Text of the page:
Invited talk by Prof. John S. Baras, University of Maryland College Park, USA on 18/1/2024 @10:30-12:00

Title: Autonomous Vehicles Planning, Control and Safety in Mixed-Traffic Environments

Place: TUC Campus, Room Λ - Κτίριο Επιστημών/ΗΜΜΥ, 145Π-58

Abstract: We present some of our recent research results on Autonomous Vehicles (AV). In the first part, we consider connected autonomous vehicles (CAVs) that promise increased safety, efficiency, and better accessibility. Communication among CAVs (V2V) and with infrastructure (V2I) provide CAVs the ability to share progressively gathered information, policies, and rules, and pursue controls related to both local and global objectives (in space and time). We describe our recently developed methods and associated algorithmic implementations, through which CAVs can contribute to solving some key problems: highway merge junction bottlenecks, highway traffic shock waves, signalized or unsignalized intersection management. We demonstrate that our algorithms achieve vastly superior solutions by harnessing the communication capabilities of CAVs. In the second part, we consider methods that enhance road safety by preventing accidents caused by human errors. AVs will gradually be introduced on public roads and highways in the presence of human-driven vehicles, leading to mixed-traffic scenarios. These situations pose further difficulties pertaining to the variability in human driving patterns. We investigate the joint decision-making and motion planning problem in structured environments with a multi-timescale navigation architecture. Specific problems addressed are: bidirectional highway overtaking, highway maneuvering in traffic, and crash mitigation on highways. We describe our algorithmic modules, that pursue systematic complexity (data and computation) reduction, at different timescales to gain immediate performance improvements in inference and action/response delay minimization. Most importantly, our algorithms ensure that the safety of the overall system is a fundamental constraint built into the system. We close with future directions.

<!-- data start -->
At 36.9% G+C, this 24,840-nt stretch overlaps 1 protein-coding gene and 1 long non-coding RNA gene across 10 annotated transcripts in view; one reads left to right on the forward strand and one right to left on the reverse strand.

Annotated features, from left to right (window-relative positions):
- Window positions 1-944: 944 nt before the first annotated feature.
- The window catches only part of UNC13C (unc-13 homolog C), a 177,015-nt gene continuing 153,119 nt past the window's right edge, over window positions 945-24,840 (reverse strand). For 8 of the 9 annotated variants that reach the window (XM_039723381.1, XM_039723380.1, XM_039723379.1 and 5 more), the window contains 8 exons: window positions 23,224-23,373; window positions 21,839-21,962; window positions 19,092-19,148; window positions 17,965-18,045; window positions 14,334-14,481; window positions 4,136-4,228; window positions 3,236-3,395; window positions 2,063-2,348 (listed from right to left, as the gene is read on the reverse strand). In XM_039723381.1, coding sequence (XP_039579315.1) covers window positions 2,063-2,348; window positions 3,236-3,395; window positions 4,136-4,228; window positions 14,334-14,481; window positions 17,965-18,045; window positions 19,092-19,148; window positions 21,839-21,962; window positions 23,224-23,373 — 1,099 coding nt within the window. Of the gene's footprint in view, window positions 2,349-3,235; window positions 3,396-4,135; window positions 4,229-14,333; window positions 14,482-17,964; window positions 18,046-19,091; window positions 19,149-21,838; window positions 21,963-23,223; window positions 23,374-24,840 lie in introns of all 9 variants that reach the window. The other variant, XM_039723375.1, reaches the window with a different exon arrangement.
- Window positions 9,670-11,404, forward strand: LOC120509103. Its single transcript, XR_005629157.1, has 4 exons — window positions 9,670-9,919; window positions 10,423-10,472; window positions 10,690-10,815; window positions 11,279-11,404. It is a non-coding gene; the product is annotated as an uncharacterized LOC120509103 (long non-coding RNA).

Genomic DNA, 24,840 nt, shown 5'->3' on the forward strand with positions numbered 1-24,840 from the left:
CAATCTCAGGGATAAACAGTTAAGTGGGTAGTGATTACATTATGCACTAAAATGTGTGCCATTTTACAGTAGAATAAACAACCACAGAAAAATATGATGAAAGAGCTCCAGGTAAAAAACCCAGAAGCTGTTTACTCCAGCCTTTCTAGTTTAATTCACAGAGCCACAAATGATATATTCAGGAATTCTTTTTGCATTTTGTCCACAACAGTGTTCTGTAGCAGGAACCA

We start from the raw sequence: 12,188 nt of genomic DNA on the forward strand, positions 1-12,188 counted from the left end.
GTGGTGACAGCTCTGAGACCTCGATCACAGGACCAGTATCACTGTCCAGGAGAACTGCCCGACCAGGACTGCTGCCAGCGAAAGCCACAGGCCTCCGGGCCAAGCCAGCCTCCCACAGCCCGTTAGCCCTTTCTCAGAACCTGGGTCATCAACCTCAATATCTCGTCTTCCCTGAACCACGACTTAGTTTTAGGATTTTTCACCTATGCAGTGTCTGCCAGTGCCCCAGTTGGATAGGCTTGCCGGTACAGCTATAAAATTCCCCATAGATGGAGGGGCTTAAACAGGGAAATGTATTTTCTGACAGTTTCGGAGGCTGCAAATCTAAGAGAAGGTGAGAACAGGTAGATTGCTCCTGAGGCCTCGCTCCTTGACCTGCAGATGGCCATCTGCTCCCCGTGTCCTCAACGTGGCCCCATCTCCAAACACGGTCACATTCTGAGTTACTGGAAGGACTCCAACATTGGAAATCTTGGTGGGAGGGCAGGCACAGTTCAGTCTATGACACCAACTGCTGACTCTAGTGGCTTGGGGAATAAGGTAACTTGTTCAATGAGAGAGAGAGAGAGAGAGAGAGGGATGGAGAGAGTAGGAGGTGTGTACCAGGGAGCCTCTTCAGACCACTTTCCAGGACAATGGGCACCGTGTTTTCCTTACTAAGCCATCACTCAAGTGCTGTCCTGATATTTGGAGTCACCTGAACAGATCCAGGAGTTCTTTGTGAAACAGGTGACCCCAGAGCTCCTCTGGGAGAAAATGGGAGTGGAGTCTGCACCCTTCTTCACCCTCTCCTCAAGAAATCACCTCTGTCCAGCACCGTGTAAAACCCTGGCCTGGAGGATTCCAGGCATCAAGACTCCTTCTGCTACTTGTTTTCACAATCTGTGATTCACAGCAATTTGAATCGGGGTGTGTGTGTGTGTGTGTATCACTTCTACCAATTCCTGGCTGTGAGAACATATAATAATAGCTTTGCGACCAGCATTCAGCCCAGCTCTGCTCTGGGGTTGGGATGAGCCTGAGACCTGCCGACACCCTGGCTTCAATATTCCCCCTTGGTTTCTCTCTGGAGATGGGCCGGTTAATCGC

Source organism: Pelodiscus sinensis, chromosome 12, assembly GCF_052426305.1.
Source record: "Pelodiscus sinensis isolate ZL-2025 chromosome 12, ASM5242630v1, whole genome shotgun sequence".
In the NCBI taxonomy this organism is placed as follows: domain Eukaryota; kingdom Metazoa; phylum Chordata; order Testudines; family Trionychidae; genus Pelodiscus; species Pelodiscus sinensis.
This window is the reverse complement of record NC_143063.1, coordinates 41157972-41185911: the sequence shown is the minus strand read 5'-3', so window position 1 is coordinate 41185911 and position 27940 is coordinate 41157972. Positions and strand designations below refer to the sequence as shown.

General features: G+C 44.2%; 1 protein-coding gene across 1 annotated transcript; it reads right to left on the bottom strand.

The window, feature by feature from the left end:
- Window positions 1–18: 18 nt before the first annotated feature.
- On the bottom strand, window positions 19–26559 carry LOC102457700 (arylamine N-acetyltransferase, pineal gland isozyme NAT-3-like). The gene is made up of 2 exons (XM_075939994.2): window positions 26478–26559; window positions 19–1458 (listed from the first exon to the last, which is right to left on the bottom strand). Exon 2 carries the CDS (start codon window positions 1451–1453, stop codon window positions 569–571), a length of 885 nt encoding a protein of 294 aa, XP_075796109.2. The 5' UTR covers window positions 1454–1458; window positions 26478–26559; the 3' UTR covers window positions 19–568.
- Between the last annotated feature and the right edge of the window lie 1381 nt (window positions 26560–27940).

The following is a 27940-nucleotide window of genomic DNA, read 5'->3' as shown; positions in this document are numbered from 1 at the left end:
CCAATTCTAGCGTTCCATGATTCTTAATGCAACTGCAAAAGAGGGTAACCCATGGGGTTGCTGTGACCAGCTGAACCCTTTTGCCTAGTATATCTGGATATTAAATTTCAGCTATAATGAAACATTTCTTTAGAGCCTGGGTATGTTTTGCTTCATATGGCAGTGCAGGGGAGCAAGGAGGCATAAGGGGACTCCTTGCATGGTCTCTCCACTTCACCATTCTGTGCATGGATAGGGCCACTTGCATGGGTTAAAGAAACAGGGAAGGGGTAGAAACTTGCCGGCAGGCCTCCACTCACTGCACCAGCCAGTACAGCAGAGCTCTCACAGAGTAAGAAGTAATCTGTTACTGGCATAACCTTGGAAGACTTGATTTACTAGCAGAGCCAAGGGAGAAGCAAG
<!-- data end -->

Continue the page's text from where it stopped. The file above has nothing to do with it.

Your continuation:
Bio: John S. Baras is a Distinguished University Professor, holding the Lockheed Martin Chair in Systems Engineering, in the Institute for Systems Research (ISR) and the ECE Department at the University of Maryland College Park (UMD). He received his Ph.D. degree in Applied Mathematics from Harvard University, in 1973, and he has been with UMD since then. From 1985 to 1991, he was the Founding Director of the ISR. Since 1992, he has been the Director of the Maryland Center for Hybrid Networks (HYNET), which he co-founded. He is a Fellow of IEEE (Life), SIAM, AAAS, NAI, IFAC, AMS, AIAA, Member of the National Academy of Inventors (NAI) and a Foreign Member of the Royal Swedish Academy of Engineering Sciences (IVA). Major honors and awards include the 1980 George Axelby Award from the IEEE Control Systems Society, the 2006 Leonard Abraham Prize from the IEEE Communications Society, the 2017 IEEE Simon Ramo Medal, the 2017 AACC Richard E. Bellman Control Heritage Award, and the 2018 AIAA Aerospace Communications Award. In 2016 he was inducted in the University of Maryland A. J. Clark School of Engineering Innovation Hall of Fame. In June 2018 he was awarded a Doctorate Honoris Causa by his alma mater the National Technical University of Athens, Greece. His research interests include systems, control, optimization, autonomy, machine learning, artificial intelligence, communication networks, applied mathematics, signal processing and understanding, robotics, computing architectures, formal methods, network security and trust, systems biology, healthcare management, model-based systems engineering. He has been awarded twenty patents and honored with many awards as innovator and leader of economic development.